Michigan Manufacturers Retool to Lead the U.S. in PPE Production

How Michigan is changing to meet the manufacturing needs during the pandemic.

September 1, 2020

4 Min Read
Courtesy of Pure Michigan Business Connect

Bobby Chasnis

Throughout U.S. history, life-altering conflicts like the Great Depression, WW2 and 9/11 have challenged the collective notion of how we define ‘normal.’ In 2020, COVID-19 is redefining our definition of normal in ways that have been felt across communities and industries alike. 

In particular, the manufacturing industry has seen the global supply chain greatly impacted this year. With the demand for medical PPE skyrocketing and the initial disruption in China, reports have estimated the cost in supplies has increased by more than 1,000%. 

In Michigan, demands for medical PPE also reflected the skyrocketing number of cases, as the state – specifically metro Detroit – suddenly became a hotspot of the coronavirus in the U.S. As a result, the state responded with what it knows best – what it can manufacture.

Michigan is home to a deep pool of talent, from having the highest concentration of engineers in the nation to a skilled trades workforce that ranks in the top 10 nationally. Today, the state’s resilient and innovative talent is on display as businesses and workers leverage Michigan’s manufacturing roots to support the medical device technology industry. 

Hundreds of Michigan-based companies are helping relieve shortages of PPE throughout the country and unleashing the state’s Arsenal of Innovation to combat the spread of COVID-19. For example, the Big 3 stepped up to manufacture millions of PPE for frontline health care workers and patients. Likewise, a number of small and mid-sized manufacturers within the state that have never manufactured for the health care or medical industry have played critical roles in filling gaps within the supply chain.

Companies that just a few months ago were making tents, engines, and hydraulic filter cartridges have pivoted to making respirators, surgical masks and utilizing 3D printers to make face shields, along with door openers and push buttons to limit interactions in common areas.

These companies that would otherwise be known as competitors are now partners adapting, pivoting and diversifying their existing business models and utilizing state tools and resources to connect with health and human service providers and businesses to provide solutions for frontline health care providers. 

In Detroit, Commonwealth Sewing Co. and the Industrial Sewing and Innovation Center (ISAIC) have added medical gowns and surgical masks as permanent fixtures to their high-capacity garment manufacturing operations. Meanwhile, in Northern Michigan and the Upper Peninsula, DreamLab Industries in Traverse City has added respirators to its extensive manufacturing operations, and Beth Millner Jewelry, a fabricator in Marquette, has added foot covers, medical gowns, and surgical caps to its line of nature-inspired jewelry.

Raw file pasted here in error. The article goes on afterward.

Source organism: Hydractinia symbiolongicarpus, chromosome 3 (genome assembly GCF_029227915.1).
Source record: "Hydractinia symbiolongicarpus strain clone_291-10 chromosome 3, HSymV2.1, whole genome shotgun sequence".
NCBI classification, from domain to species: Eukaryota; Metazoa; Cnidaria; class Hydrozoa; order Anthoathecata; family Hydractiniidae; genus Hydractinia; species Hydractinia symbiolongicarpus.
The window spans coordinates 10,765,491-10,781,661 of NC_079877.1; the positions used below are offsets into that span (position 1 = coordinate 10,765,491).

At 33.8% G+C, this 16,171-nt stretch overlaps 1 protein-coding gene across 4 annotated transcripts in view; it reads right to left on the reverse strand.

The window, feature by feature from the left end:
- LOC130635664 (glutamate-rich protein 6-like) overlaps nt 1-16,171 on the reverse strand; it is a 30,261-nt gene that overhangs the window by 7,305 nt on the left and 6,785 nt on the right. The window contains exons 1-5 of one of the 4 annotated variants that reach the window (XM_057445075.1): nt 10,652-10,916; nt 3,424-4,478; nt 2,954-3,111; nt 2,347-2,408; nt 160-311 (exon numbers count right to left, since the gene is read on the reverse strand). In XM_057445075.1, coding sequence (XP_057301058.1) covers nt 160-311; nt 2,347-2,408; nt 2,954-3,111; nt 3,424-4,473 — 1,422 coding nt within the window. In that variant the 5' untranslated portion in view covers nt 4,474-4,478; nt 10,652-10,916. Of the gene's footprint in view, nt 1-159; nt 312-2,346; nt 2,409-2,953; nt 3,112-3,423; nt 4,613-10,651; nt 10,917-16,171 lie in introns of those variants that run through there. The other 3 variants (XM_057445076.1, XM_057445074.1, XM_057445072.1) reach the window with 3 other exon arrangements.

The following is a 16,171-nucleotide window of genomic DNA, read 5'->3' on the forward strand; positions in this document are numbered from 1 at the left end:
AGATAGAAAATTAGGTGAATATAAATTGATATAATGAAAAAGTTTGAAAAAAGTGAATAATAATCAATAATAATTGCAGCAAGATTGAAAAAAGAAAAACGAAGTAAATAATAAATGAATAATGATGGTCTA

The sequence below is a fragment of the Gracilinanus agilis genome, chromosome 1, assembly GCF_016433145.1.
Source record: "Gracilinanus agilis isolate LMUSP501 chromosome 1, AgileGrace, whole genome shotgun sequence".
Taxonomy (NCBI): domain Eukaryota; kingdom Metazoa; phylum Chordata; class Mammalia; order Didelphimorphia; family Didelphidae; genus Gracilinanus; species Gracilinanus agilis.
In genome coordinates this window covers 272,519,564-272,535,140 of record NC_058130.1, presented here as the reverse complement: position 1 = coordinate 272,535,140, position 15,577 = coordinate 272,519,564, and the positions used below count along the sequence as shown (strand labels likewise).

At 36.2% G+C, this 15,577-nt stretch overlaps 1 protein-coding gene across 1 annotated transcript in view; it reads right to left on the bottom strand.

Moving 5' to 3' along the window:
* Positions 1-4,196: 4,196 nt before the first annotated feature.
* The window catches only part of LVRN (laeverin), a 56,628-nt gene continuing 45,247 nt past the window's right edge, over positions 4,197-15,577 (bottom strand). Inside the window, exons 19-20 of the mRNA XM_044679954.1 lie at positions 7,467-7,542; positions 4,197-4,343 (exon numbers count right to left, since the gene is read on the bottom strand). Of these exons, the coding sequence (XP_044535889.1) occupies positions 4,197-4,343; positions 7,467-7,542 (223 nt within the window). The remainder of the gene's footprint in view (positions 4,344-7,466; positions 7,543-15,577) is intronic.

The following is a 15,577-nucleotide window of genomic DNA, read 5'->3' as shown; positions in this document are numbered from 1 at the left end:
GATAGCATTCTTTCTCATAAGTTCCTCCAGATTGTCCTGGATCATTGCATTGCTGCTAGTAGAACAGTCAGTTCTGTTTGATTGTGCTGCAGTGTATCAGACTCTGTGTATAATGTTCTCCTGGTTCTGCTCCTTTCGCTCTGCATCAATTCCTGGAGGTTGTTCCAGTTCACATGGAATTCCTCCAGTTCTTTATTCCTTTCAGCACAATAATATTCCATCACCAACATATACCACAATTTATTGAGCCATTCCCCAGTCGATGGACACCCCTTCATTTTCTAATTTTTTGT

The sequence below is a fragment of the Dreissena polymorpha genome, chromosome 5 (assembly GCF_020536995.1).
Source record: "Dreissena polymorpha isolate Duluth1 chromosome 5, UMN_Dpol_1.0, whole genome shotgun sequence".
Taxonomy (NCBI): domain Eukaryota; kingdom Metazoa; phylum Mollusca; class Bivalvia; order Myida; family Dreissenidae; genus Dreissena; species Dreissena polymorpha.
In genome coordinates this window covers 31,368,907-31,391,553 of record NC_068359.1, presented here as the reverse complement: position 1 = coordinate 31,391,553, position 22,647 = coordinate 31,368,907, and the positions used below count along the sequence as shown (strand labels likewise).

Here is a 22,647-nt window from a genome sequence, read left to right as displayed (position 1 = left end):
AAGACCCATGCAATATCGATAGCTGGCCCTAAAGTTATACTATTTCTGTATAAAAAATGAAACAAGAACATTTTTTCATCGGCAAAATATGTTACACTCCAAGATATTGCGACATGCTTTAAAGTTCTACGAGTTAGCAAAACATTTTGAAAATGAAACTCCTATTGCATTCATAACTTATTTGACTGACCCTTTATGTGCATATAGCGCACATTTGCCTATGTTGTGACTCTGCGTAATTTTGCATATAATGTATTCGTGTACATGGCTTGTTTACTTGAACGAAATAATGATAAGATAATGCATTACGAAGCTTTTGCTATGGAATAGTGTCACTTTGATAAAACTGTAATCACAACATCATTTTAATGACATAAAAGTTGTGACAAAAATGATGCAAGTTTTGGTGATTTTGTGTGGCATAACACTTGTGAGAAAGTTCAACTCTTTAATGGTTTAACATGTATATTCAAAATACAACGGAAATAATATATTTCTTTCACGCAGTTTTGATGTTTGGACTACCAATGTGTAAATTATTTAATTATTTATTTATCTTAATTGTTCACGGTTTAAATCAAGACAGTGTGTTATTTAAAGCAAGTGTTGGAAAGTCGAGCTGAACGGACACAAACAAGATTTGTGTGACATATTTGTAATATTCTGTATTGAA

The call for companies to support the medical device technology industry has turned into new, long-term revenue opportunities and permanent fixtures within their product portfolios. In fact, the increased support from companies like DreamLab Industries and Beth Millner has directly led to job security and creation within their organizations. 

Manufacturing aside, Michigan also began offering an online procurement platform to assist suppliers of critical health and human services in accessing critical supplies and products, including food, medical devices, paper products, cleaning equipment, and more. Since Michigan is now in the phases of re-opening its economy, this platform transitioned to support businesses in need of non-medical PPE, and the demand is higher than ever, with more than 450 businesses with PPE needs accessing the portal in a given day. 

There is no doubt this most recent change in ‘normal’ has presented some immense challenges, but the levels of collaboration and innovation have been inspiring.

For Pure Michigan Business Connect (PMBC), being able to quickly pivot to facilitate connections that directly led to an increase in critically-needed PPE, supplies, and safety for our essential workers has been one of the highlights of our program. 

As the economy opens back up and we begin to operate within the new normal, I’m confident other industries will look at the endless opportunities of two distinct industries, such as manufacturing and med tech, coming together for the benefit of our world, to apply their new knowledge and resources – from know-how and grit to financial support and state-led procurement efforts – to reimagine and innovate in a post-COVID-19 world. And we have these industries to thank for laying the groundwork for us all. 


 Bobby Chasnis, is the Director, of the Pure Michigan Business Connect.

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